The three words that leap to this blogger's mind when discussing The Farmer's Daughter (1947) are sheer, unadulterated charm. As I watched this classic romantic comedy for the umpteenth time, I couldn't wipe the goofy grin off my face for at least the first thirty minutes into the film. This winsome piece of confection has often been called "Capraesque" and its a very fitting moniker. It's a David vs. Goliath Cinderella Story ala big game politics. Think Katie the Swedish maid Goes to Washington.
Katrin Holstrom (Loretta Young) or Katie, as she is affectionately known, is a fetching farm girl with a thick Swedish accent who leaves the farm and heads for Capitol City (any state capitol, USA, though with all the Swedish farm roots involved, one would assume the upper Mid West) to begin training at a nursing school there. When she loses the money saved for her nursing course to a fast talking, slimy painter with shady intentions, Katie reaches Capitol City in need of a job. She lands employment as a second maid in the home of an urbane congressman (Joseph Cotten) and his straightforward mother (Ethel Barrymore), who is an influential leader of the reigning political party in the state. Katie has definite political leanings in her comely blonde head and they don't always coincide with those of her well heeled employers. Nevertheless, she endears herself to them with her down to earth charm and common sense outlook. Romance and a potential Senate seat ensue.
The Farmer's Daughter was based on a play called Hulda, Daughter of Parliament, which was bought as a potential film project by producer David O. Selznick for his contractee, Swedish born Ingrid Bergman. When Bergman wasn't interested, ice skating star Sonya Henie, also of Scandinavian descent, was proposed. Finally, after much debate with Dore Schary, the films producer, Loretta Young was offered the role. Young had doubts about her ability to master the strong Swedish accent required for the part. Ruth Roberts, a dialect coach of Swedish ancestry, who had been hired to tone down Ingrid Bergman's accent when she came to the United States, was assigned to see that Young developed one. The actress had been in Hollywood for 20 years, starting out as a teenager. The majority of her roles had never required much in the way of range and depth. Yet for her role as Katie, she was nominated for a Best Actress Oscar, going up against her friend and colleague Rosalind Russell in Mourning Becomes Electra. Although Russell was favored to win the award in her heavily dramatic role, underdog Young won in an upset that surprised everyone.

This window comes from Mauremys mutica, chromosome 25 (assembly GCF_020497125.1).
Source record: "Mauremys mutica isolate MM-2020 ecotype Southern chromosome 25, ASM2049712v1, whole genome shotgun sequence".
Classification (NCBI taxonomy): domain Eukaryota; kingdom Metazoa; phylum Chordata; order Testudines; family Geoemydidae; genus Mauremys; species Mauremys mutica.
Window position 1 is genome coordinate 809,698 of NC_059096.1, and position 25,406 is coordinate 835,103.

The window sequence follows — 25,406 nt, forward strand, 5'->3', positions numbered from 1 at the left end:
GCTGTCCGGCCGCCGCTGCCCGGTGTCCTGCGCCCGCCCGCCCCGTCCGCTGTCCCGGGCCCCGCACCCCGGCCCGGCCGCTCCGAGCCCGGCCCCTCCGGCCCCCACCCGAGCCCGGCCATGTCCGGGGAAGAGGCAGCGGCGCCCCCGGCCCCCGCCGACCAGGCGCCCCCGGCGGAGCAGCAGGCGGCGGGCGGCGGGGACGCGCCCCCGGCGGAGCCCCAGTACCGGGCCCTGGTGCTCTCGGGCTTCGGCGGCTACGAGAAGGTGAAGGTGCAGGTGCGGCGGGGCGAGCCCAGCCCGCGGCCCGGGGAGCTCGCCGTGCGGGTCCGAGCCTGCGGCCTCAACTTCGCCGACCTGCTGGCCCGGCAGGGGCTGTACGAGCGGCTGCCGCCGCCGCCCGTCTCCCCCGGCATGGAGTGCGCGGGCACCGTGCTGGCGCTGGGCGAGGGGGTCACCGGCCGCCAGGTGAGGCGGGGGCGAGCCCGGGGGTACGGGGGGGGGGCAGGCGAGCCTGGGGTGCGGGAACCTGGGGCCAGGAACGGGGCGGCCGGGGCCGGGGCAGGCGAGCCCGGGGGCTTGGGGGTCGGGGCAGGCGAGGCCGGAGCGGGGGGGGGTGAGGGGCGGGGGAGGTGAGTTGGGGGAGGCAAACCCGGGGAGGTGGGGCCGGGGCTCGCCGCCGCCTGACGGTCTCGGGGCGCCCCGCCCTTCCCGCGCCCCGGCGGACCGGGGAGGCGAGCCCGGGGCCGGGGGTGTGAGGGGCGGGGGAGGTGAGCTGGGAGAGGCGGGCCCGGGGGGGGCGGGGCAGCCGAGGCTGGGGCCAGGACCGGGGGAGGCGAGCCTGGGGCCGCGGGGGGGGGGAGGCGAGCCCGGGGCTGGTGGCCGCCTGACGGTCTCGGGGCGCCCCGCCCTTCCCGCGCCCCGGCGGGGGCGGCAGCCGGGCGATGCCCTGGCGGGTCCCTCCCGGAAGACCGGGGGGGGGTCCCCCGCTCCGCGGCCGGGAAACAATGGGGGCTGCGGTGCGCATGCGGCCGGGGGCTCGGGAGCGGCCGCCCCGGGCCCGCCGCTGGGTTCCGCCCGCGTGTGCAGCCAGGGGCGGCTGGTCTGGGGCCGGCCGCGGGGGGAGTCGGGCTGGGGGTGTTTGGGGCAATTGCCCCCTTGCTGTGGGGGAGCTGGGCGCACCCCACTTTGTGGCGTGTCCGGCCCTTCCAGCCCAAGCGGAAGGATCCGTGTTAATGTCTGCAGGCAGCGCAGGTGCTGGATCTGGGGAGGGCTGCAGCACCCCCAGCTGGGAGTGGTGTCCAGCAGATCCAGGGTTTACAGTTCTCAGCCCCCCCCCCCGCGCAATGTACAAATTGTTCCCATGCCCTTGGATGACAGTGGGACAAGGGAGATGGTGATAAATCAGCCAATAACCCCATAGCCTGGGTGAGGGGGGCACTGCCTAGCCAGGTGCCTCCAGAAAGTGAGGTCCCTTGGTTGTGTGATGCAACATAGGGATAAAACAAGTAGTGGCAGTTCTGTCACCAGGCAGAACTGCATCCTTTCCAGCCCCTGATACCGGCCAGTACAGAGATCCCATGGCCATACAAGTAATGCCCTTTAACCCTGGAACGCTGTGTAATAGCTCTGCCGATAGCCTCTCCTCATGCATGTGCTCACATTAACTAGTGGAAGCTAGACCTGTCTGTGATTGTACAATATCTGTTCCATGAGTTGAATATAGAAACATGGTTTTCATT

Joseph Cotten, as Congressman Glenn Morley, shows a fine hand for light romantic comedy, something rarely seen by the actor during his tenure in Hollywood. Ethel Barrymore is her usual soft spoken, all knowing, high bred self. One of the true delights of the film is Charles Bickford as the Morley Manor butler, Mr. Clancy. Bickford's usual hard as nails curmudgeon is tempered here with humor and sincere admiration for his young Swedish charge. Rounding out the cast are Rose Hobart, Harry Davenport and as Katie's three strapping, barrel chested brothers, Keith Andes, future Tarzan Lex Barker, and future Gunsmoke star, James Arness.